Salman Rushdie v. Penguin Books: Salman Rushdie and Penguin Books clashed legally in 1987 over the release of "The Satanic Verses," a moment in history that tested boundaries of free speech and questioned the printing of contentious texts. This event was pivotal, marking a turning point in the world of literature. This case demonstrated the implementation of severability. Specifically, severability was a relevant doctrine in considering whether some parts of the book could be deemed objectionable while other parts were valid under the principles of freedom of speech. This incident remains an exceptional example of how a legal context can apply the doctrine of severability towards literary works that spark controversial reactions.

State of Texas v. United States: Challenging the Deferred Action for Parents of Americans and Lawful Permanent Residents (DAPA) program and the expansion of the existing Deferred Action for Childhood Arrivals (DACA) program in this case, Texas and several other states claimed that President Obama's executive actions were unconstitutional. The doctrine of severability was a factor in the legal debates.

In questioning whether or not to accept the more contentious parts of the executive orders surrounding immigration (DACA expansion and DAPA), the court deliberated over whether or not these policies could be disentangled from the more conventional parts of the plan. Were these policies judged to be illegal, the legal concept of severability could be implemented so that the court could decide if the other policies should still be allowed or if the entire set of actions should be null and void.

The constitutionality of DAPA and the DACA expansion were not conclusively determined as the U.S. Supreme Court was evenly divided on the matter in this case. Consequently, the doctrine of severability remained uncertain, and no definite ruling was set regarding its application to executive actions in immigration matters. Hence, the case did not establish a definitive precedent either for or against this principle.

Indian Case Laws highlighting the Doctrine of Severability
The doctrine of severability is recognized and applied in Indian law as well. Here are some Indian case laws that highlight the application of this doctrine:
  • I.R. Coelho (Dead) by LRs. v. State of Tamil Nadu (2007): In this significant case, the Indian Supreme Court addressed the doctrine of severability concerning the Ninth Schedule of the Indian Constitution. The Ninth Schedule was initially created to protect land reform laws from judicial review. However, over time, several laws unrelated to land reforms were included in the Ninth Schedule. The Court ruled that laws inserted in the Ninth Schedule after April 24, 1973, were not immune from judicial review and could be subject to challenge. This case illustrated the application of the doctrine of severability by allowing the separation of laws in the Ninth Schedule, which were beyond the protection provided by the Constitution.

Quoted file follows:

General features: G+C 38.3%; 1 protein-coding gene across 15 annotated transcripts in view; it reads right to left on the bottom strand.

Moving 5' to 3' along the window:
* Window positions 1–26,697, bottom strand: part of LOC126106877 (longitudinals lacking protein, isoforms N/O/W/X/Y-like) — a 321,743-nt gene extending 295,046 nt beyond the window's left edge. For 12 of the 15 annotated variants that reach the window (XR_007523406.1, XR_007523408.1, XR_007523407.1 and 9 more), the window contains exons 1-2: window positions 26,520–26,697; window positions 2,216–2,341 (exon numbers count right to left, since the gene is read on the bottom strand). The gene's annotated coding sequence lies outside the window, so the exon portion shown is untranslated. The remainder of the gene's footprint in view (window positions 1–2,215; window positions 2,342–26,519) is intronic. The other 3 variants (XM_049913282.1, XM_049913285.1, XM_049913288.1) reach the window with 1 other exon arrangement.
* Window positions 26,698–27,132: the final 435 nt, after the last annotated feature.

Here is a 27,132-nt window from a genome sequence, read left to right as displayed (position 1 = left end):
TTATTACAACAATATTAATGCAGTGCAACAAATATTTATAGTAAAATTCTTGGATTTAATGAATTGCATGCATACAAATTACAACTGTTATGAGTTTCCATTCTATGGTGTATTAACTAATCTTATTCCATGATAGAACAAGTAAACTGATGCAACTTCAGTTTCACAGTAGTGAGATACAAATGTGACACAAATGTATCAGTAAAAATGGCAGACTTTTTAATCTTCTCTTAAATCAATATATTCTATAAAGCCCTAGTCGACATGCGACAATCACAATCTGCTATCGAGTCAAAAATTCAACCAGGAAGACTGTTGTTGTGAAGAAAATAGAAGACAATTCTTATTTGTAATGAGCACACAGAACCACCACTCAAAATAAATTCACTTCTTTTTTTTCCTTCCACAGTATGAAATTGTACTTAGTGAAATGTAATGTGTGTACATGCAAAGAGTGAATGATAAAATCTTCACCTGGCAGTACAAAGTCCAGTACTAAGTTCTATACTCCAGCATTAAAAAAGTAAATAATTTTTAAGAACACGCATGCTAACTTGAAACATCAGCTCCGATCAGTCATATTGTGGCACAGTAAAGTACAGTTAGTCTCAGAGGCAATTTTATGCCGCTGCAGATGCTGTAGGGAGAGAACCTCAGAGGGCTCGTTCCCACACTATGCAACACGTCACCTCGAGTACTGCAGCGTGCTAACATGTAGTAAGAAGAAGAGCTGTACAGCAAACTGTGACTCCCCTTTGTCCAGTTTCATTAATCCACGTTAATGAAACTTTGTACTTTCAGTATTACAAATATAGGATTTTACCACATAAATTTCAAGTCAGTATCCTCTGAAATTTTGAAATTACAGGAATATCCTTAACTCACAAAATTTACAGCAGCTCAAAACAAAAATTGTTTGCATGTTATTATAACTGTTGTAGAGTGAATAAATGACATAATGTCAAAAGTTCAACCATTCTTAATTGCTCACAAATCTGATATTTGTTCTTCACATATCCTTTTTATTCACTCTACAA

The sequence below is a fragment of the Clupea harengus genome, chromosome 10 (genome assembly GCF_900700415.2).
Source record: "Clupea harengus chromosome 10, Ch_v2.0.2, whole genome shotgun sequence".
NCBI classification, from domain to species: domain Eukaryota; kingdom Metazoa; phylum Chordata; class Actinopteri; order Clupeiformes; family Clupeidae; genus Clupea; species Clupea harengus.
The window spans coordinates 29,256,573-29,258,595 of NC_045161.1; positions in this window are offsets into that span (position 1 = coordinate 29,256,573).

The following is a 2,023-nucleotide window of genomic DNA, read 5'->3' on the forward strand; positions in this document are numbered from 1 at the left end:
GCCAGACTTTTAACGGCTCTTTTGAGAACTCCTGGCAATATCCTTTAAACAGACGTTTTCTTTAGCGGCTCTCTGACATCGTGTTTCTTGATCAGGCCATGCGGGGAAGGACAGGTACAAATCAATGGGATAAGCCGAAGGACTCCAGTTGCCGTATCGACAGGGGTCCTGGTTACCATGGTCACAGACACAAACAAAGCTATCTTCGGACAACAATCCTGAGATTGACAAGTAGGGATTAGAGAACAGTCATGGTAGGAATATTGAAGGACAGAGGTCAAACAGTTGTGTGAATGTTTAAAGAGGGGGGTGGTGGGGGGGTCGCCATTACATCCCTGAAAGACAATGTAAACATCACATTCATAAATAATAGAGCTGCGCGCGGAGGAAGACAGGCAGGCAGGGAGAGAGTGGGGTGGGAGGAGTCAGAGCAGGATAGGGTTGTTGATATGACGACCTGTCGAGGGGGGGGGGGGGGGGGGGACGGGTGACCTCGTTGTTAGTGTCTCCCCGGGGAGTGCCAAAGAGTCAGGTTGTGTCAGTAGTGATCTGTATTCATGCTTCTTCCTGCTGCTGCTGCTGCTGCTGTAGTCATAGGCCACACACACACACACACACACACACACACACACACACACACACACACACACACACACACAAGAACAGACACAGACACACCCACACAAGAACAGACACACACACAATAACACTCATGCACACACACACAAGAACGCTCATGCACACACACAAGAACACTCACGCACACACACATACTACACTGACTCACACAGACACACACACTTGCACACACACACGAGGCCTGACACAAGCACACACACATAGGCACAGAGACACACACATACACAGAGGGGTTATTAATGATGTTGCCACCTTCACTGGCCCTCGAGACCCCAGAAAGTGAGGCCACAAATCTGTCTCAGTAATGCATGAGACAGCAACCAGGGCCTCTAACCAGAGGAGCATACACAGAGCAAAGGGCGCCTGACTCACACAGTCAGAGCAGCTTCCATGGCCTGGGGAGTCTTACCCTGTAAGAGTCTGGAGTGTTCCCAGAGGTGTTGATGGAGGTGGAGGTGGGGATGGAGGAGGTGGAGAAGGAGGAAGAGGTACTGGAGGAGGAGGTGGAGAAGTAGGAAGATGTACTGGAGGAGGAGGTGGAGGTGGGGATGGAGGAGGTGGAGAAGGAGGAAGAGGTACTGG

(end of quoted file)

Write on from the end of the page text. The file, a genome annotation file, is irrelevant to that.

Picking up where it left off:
• Indra Sawhney v. Union of India (1992): In this case, commonly known as the "Mandal Commission case," the Supreme Court of India addressed the constitutionality of job reservations based on caste. The Court upheld the idea of reservations for socially and educationally backward classes but struck down the government's notification extending reservations to the "creamy layer" within the backward classes. This decision demonstrated the application of severability by separating the valid part (reservations for backward classes) from the invalid part (reservations for the creamy layer).
  • Ashoka Kumar Thakur v. Union of India (2008): In this case, the Supreme Court of India considered the constitutionality of the Central Educational Institutions (Reservation in Admission) Act, 2006, which provided for reservations in educational institutions. The constitutionality of private institutions was questioned under the Act. It focuses on those not backed by public funding with specific emphasis on Scheduled Tribes, Scheduled Castes, and Other Backward Classes (OBCs). Nonetheless, the Act's validity was upheld. The doctrine of severability was applied to strike down the specific provision while preserving the rest of the Act. In April of 2008, the Indian Government's 27% OBC quotas for Government-funded institutions were upheld by the Supreme Court. The Court was clear in its affirmation that the "Creamy Layer" ought to be excluded from reservation policy and that private institutions shouldn't be included either.
  • Rajbala v. State of Haryana (2015): In this case, the Supreme Court dealt with the issue of educational qualifications required for contesting Panchayat elections in Haryana. Struck down were the particular provisions that deemed those with certain criminal records unable to run for office; however, the Court found the stipulation of minimum educational requirements for candidates justifiable. This case showcased the application of the doctrine of severability in legislative provisions.
  • AK Gopalan v. State of Madras: The Preventive Detention Act's Section 14 was deemed unconstitutional in the AK Gopalan v. State of Madras case, as it violated Article 14. The Court ruled that the Act's object will remain the same. Only the challenged provision will be removed, not the entire Act, when Section 14 is struck down. In the case of DS Nakara v. Union of India, a similar observation was made.
  • Bombay v. FN Balsara: Bombay Prohibition Act, 1949 did not require invalidation in its entirety as held by the State of Bombay v. FN Balsara case due to only certain provisions violating the law.
  • 42nd Amendment: The Supreme Court declared Sections 4 and 55 of the 42nd Constitutional Amendment Act invalid, for being beyond the amending powers of the Constitution but held the rest of the Act valid.
  • Kihoto Hollohan v. Zachillu: In Zachillu v. Kihoto Hollohan, the Court declared that paragraph 7 of the Tenth Schedule was unconstitutional due to its violation of Article 368(2). However, the Court did uphold the rest of the Tenth Schedule's validity. Paragraph 7 of the Tenth Schedule barred any court jurisdiction in the case of disqualification of a member.

Promoting the continued effectiveness of a law or agreement, the doctrine of severability enables courts to nullify particular provisions or obligations within a legal context. The jurisdiction and nuances of each case will dictate the specific application and outcomes of this doctrine. The remaining valid portions of a law or contract have been able to be preserved utilizing this technique in a variety of legal situations. The doctrine is put in place to safeguard individuals' rights and interests while still upholding the rule of law amid constitution violations.

  2. Interpretation of Statutes, P. Krishnaswamy, Asia Law House